Neurulation is a series of cell movements and shape changes, inductive interactions, and changes in gene expression that partitions tissues into a discrete neural tube. It is one of those early and significant morphogenetic events that define an important tissue, in this case the nervous system, and it's also an event that can easily go wrong, producing relatively common birth defects like holoprosencephaly and spina bifida. Neurulation has been a somewhat messy phenomenon for comparative embryology, too, because there are not only subtle differences between different vertebrate lineages in precisely how they segregate the neural tissue, but there are also differences along the rostrocaudal axis of an individual organism. A recent review by Lowery and Sive, though, tidies up the confusion and pulls disparate stories together.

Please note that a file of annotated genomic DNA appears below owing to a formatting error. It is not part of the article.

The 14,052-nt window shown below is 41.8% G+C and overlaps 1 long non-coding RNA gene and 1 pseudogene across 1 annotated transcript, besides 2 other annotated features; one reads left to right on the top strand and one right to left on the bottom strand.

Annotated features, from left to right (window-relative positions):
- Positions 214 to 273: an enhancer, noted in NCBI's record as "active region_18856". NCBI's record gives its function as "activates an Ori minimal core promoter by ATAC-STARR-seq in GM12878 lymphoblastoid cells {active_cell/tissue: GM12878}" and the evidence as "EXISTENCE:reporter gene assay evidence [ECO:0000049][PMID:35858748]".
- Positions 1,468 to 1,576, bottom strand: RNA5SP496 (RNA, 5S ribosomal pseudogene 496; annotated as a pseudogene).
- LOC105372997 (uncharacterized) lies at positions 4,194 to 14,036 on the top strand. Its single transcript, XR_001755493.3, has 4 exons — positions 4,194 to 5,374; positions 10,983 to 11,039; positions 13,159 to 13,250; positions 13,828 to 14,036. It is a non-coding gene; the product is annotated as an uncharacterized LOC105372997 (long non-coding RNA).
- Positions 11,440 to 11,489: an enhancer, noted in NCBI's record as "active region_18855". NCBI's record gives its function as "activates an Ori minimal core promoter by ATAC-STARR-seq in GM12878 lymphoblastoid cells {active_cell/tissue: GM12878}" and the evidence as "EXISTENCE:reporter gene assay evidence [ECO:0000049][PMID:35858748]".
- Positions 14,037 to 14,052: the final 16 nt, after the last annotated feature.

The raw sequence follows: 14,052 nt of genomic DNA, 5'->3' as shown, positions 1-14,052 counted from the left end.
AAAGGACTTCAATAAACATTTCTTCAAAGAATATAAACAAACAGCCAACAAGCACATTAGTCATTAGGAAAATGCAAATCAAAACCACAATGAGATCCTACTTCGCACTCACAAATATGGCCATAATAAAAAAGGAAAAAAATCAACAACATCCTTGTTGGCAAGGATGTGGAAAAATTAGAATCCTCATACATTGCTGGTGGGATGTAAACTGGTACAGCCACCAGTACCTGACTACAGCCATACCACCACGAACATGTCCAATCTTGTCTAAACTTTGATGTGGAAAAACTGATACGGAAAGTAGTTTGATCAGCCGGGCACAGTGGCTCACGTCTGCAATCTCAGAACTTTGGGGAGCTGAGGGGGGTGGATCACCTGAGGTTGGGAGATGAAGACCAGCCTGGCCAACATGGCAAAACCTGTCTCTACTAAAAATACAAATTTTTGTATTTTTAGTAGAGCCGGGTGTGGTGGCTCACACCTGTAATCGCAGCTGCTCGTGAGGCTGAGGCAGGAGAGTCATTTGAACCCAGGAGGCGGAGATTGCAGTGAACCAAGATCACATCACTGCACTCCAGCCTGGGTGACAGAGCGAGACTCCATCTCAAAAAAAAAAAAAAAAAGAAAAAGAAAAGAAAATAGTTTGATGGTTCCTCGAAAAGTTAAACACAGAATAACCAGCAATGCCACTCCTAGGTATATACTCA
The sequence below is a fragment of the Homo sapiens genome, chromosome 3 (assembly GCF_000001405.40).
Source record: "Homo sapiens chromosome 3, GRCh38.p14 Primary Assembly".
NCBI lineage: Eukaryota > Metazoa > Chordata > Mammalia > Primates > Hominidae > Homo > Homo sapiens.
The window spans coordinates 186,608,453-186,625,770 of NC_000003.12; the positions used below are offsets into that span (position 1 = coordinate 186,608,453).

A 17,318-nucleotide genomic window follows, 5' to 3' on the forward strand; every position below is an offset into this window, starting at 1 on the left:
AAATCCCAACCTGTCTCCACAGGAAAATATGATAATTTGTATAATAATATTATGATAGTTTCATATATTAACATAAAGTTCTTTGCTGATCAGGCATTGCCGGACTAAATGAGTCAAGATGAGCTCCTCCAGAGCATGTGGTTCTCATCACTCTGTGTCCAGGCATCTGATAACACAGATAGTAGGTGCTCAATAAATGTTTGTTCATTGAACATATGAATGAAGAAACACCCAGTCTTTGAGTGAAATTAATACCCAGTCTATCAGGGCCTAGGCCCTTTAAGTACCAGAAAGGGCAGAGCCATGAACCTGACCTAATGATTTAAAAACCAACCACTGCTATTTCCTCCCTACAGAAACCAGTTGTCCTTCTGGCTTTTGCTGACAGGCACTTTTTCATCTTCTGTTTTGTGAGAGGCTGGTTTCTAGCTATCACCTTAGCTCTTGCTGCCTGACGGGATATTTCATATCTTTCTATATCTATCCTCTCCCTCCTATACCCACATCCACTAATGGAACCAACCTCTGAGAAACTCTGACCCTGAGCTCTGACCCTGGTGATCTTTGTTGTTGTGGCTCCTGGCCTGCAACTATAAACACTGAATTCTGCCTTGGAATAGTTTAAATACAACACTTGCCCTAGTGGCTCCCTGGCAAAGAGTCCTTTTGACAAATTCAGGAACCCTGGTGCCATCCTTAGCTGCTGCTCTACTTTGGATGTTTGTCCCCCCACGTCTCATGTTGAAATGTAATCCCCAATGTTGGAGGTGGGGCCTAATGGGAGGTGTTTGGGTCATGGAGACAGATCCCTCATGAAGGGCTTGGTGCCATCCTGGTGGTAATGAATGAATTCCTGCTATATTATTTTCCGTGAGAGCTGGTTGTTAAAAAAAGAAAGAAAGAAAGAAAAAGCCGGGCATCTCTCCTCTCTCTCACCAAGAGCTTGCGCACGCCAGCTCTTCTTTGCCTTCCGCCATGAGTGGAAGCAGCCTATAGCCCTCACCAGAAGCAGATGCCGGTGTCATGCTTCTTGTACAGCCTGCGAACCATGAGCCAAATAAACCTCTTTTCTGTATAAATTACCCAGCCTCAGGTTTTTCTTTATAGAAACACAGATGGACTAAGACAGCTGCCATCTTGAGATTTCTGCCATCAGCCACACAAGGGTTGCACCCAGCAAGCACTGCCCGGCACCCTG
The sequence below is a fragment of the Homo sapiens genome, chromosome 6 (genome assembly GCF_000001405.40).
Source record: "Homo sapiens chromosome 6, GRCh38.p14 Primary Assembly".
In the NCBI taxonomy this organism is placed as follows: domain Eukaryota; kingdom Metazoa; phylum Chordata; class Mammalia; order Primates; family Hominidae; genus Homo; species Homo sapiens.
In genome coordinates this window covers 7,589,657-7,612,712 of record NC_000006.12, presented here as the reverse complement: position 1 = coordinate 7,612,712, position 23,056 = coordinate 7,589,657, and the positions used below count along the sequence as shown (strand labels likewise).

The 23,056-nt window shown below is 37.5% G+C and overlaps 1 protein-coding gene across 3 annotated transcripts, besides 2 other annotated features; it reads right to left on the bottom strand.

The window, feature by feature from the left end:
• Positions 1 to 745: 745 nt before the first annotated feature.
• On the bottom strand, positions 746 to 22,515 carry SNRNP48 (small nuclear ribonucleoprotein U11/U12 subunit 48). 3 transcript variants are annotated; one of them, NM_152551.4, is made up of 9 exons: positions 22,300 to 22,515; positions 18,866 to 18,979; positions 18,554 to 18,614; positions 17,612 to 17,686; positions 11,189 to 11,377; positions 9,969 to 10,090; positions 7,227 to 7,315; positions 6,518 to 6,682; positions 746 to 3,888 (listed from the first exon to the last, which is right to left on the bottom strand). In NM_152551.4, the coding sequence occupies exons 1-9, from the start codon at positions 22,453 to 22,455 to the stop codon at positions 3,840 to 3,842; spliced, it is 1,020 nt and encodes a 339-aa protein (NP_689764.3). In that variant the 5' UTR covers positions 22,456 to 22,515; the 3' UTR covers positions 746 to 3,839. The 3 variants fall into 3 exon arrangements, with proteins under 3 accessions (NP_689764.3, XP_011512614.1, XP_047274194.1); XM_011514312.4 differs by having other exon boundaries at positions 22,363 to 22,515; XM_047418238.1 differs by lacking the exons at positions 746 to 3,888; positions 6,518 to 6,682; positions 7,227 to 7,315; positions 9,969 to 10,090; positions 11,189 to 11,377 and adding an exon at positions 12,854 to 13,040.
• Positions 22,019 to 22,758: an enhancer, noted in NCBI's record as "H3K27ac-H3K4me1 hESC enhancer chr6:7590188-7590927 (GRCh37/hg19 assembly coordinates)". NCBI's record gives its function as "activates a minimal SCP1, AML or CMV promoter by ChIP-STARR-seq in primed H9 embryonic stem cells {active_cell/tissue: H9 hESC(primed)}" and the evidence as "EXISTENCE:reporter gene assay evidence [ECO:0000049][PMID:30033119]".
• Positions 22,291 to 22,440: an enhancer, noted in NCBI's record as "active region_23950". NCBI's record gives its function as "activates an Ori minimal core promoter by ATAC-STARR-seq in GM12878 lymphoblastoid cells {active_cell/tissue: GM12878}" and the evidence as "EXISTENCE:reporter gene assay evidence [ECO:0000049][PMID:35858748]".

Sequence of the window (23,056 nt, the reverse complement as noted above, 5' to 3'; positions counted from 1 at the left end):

Continue reading "Neurulation in zebrafish" (on Pharyngula)